both systems. As already mentioned, the radiator is placed behind the engine in the dashboard. It is af the honeycomb type, but specially :mounted so as to obviate any liability to damage owing to vibratioii. One of the principal obiections to this form of cooler, that it is liable to be dogged up with road dirt, does not, of course, apply' to the Austin owing to the sheltered position of this unit..
Clutch: Unusual Arrangement of Leather Lining.
The friction clutch on the Austin model provides us with another example of the ingenuity which is distinguishable in almost every detail of these remarkable vehicles. It is of the leather-lined cone type, but of a special design, and it bas prov:xl itself to be satisfactory both for touring cars and commercial
vehicles alike. It consists of a central steel cone and this engages with Ferodo segments fitted into the flywheel ; these Ferodo pieces are carried in spring holders, and, with the aid of a tool which is supplied with each kit, it is the work of a few minutes only to detach and replace the lining. It will be noted that the very unusual arrangement of flttingtthe liners to the flywheel or female part of the clutch is adopted as against the more common practice of attaching them to the inner member or cone. Between the clutch and gearbox a universal joint and flexible coupling of the spring plate type is fitted. In common with other couplings using disc or plates, this, of course, requires practically no attention ; it has no wearing parts and therefore it does not need to be lubricated. In the event of one of the spring plates breaking, although with fair usage this is an unlikely happening, it can be replaced in a few minutes at a negligible cost.
Gearbox Provides Four Speeds.
A set of very sturdy gears mounted on short stiff shafts are contained in a very compact casing, and provide four speeds in a for-ward direction and one reverse. Behind this box and bolted up to it is the casing containing the bevel gears which distribute the power between the two propeller shafts and also the differential gear. Very ingenious are the means provided for adjustment of the various bevels so that each pair engages to the correct depth. Each of the openings through which protrude the various shafts is fitted with an adjustable stuffing box to prevent leakage of the lubricant. From the-gearbox to the rear wheels tws, propeller shafts convey the power. Each of these is fitted with two universal joints of a special type ; they are provided with ample wearing surface, means for efficient lubrica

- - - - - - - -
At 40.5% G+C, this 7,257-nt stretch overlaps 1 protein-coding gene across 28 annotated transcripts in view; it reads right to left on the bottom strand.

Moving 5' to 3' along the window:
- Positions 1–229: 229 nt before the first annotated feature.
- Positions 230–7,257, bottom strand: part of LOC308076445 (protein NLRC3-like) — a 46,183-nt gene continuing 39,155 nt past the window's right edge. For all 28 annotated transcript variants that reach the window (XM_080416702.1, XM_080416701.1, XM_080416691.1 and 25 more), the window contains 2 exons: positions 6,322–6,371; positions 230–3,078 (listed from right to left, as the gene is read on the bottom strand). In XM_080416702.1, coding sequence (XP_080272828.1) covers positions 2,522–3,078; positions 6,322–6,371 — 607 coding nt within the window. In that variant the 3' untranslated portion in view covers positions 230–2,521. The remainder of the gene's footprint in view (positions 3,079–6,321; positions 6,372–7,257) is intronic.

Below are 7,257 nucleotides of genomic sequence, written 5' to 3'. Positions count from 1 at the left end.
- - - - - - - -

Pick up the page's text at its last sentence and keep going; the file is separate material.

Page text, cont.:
tion, and for retaining the lubricant when applied. The final drive is by twin bevel gears, and the driving pinion of each pair is carried in double ball thrust washers. The whole of the gearing in the rear wheels together with the brakes is totally enclosed.
One of our illustrations is a line drawing showing the arrangement of the foot brake. The main cross shalt carrying the bevel which takes the drive through the gearbox pro
per is prolonged so as to project from the offside of the easing. In line with this shaft and carried by a bracket attached to the main side member of the frame is a large castiron drum. The connection between this drum and the gearbox shaft is
by means of universal joint totally enclosed and so arranged that it can be filled with grease ; when complete, it is dirt proof and leak proof. Large brake shoes fitted with cast-iron liners bear on this drum, and these are operated by means of the foot brake, ample leverage being provided so that a very powerful braking effort is available from this alone. The rear brakes are built on similarly substantial lines, and are situated inside the drums carrying the bevel gears. These also are fitted with cast-iron liners which are accessible for examination or renewal.
Austin Final Drive.
The load-carrying axle of the Austin is similar, of course, to that of a chain-driven vehicle; in fact, the Austin can very, properly be compared with a chain drive, but each chain and sprockets are replaced by one set of bevels and the corresponding propeller shaft. Of course, some of the advantages of the Austin arrangement are that, as the whole of the moving parts .are enclosed, there is considerably less wear and almost a total elimination of the noise which one usually associates with the chain-driven type. The dead axle is a tube of large diameter, and the drive is transmitted from the crown bevel in each wheel by means of a tubular portion outside the dead axle. One of our illustrations will serve to show the very large diameter of this driving member. It will be gathered that there is no risk whatever of breakage of this part.
Spring Brackets Adjustable for Load, One of the minor difficulties of chassis erection not realized by the layman is that of arranging for the springs, which are, of course, carried from the main frame, to come in correct alignment with the brakes on the axle. In the chassis under review this is overcome by arranging a screwed adjustment for the position of the brackets so that any difference due to inaccuracies in the frame or castings for the brackets may be corrected with ease.
Centre Pivot Steering.
All the wheels are carried on phosphor-bronze bushes and not hall bearings. It is only to be expected that in a chassis of such distinction the difficulty of arranging for the _pivots of the front wheels o be disposed exactly with the point of contact of the rim with the ground would be overcome. This is very neatly attained by putting the wheel bearing inside the wheel and 'dishing the spokes so as to leave room for the pivot and vertical steering pm.
The steering is of the worm and sector type and the cross rod is carried behind and above the front axle so that there is no risk of this coming into contact with any road obstruction and being bent. The tires fitted to this machine are single 140 cam. for 720 mm. rims on the front and twin 130 mm. for 850 mm, rims on the rear. (Old sizes 900 mni. by 140 mm. and 1020 mm. by 130 m m.) This chassis is built to carry a net load of 5 tons, and 15 cwt. is allowed for the weight of the body. The price complete with tires and full kit of tools, but without lamps and horn, is £745.